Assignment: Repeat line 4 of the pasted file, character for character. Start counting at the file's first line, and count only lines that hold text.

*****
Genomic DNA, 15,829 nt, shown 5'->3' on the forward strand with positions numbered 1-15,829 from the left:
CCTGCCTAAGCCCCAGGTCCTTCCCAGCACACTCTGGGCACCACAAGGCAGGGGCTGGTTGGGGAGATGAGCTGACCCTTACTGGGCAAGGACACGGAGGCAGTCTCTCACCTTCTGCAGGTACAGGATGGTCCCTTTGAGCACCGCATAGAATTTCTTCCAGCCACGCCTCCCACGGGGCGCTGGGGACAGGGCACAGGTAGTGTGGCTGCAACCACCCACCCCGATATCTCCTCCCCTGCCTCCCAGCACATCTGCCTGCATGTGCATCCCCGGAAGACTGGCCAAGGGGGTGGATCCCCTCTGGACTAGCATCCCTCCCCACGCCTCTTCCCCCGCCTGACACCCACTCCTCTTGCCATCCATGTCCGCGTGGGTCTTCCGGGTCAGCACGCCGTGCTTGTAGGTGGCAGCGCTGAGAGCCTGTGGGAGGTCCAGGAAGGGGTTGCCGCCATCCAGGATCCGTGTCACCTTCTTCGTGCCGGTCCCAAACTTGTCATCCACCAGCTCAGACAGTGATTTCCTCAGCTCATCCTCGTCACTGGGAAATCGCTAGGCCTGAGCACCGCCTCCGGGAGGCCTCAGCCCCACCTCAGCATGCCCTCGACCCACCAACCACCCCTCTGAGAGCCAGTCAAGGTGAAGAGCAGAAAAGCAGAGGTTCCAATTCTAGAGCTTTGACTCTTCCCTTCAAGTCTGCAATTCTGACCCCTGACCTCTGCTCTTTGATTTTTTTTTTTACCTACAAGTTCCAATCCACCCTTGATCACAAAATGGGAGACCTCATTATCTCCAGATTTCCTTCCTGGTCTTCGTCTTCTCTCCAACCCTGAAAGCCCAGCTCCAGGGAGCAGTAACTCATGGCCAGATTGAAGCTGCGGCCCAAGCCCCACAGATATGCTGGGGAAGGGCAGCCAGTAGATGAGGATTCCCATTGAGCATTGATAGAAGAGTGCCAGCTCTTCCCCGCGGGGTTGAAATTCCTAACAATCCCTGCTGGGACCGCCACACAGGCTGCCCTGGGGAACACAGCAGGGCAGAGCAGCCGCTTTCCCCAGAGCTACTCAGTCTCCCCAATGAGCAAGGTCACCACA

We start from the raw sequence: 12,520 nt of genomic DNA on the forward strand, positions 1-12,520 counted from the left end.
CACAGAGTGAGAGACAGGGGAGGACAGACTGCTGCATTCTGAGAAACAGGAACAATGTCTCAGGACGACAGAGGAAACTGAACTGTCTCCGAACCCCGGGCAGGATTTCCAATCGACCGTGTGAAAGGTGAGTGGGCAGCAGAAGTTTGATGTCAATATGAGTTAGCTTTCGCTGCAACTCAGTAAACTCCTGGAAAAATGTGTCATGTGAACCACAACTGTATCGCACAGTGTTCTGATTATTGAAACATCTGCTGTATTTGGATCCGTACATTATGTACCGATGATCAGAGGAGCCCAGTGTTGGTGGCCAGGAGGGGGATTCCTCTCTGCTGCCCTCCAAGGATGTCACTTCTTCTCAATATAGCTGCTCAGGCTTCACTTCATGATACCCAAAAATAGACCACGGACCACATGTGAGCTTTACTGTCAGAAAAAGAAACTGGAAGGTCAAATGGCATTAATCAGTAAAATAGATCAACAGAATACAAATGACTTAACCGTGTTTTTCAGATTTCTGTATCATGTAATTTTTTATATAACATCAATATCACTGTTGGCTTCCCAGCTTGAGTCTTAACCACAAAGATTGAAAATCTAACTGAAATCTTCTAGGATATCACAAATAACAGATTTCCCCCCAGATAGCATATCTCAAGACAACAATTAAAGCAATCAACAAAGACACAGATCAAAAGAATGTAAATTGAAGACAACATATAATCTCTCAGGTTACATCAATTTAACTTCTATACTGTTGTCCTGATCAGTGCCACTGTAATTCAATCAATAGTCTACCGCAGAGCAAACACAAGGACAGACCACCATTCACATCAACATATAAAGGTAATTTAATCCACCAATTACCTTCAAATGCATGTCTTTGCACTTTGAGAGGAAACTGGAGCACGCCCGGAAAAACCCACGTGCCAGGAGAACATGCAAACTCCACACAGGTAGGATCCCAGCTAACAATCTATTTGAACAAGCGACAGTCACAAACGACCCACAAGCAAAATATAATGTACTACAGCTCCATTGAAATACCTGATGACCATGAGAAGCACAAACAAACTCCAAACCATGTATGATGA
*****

CACAGAGTGAGAGACAGGGGAGGACAGACTGCTGCATTCTGAGAAACAGGAACAATGTCTCAGGACGACAGAGGAAACTGAACTGTCTCCGAACCCCGGGCAGGATTTCCAATCGACCGTGTGAAAGGTGAGTGGGCAGCAGAAGTTTGATGTCAATATGAGTTAGCTTTCGCTGCAACTCAGTAAACTCCTGGAAAAATGTGTCATGTGAACCACAACTGTATCGCACAGTGTTCTGATTATTGAAACATCTGCTGTATTTGGATCCGTACATTATGTACCGATGATCAGAGGAGCCCAGTGTTGGTGGCCAGGAGGGGGATTCCTCTCTGCTGCCCTCCAAGGATGTCACTTCTTCTCAATATAGCTGCTCAGGCTTCACTTCATGATACCCAAAAATAGACCACGGACCACATGTGAGCTTTACTGTCAGAAAAAGAAACTGGAAGGTCAAATGGCATTAATCAGTAAAATAGATCAACAGAATACAAATGACTTAACCGTGTTTTTCAGATTTCTGTATCATGTAATTTTTTATATAACATCAATATCACTGTTGGCTTCCCAGCTTGAGTCTTAACCACAAAGATTGAAAATCTAACTGAAATCTTCTAGGATATCACAAATAACAGATTTCCCCCCAGATAGCATATCTCAAGACAACAATTAAAGCAATCAACAAAGACACAGATCAAAAGAATGTAAATTGAAGACAACATATAATCTCTCAGGTTACATCAATTTAACTTCTATACTGTTGTCCTGATCAGTGCCACTGTAATTCAATCAATAGTCTACCGCAGAGCAAACACAAGGACAGACCACCATTCACATCAACATATAAAGGTAATTTAATCCACCAATTACCTTCAAATGCATGTCTTTGCACTTTGAGAGGAAACTGGAGCACGCCCGGAAAAACCCACGTGCCAGGAGAACATGCAAACTCCACACAGGTAGGATCCCAGCTAACAATCTATTTGAACAAGCGACAGTCACAAACGACCCACAAGCAAAATATAATGTACTACAGCTCCATTGAAATACCTGATGACCATGAGAAGCACAAACAAACTCCAAACCATGTATGATGA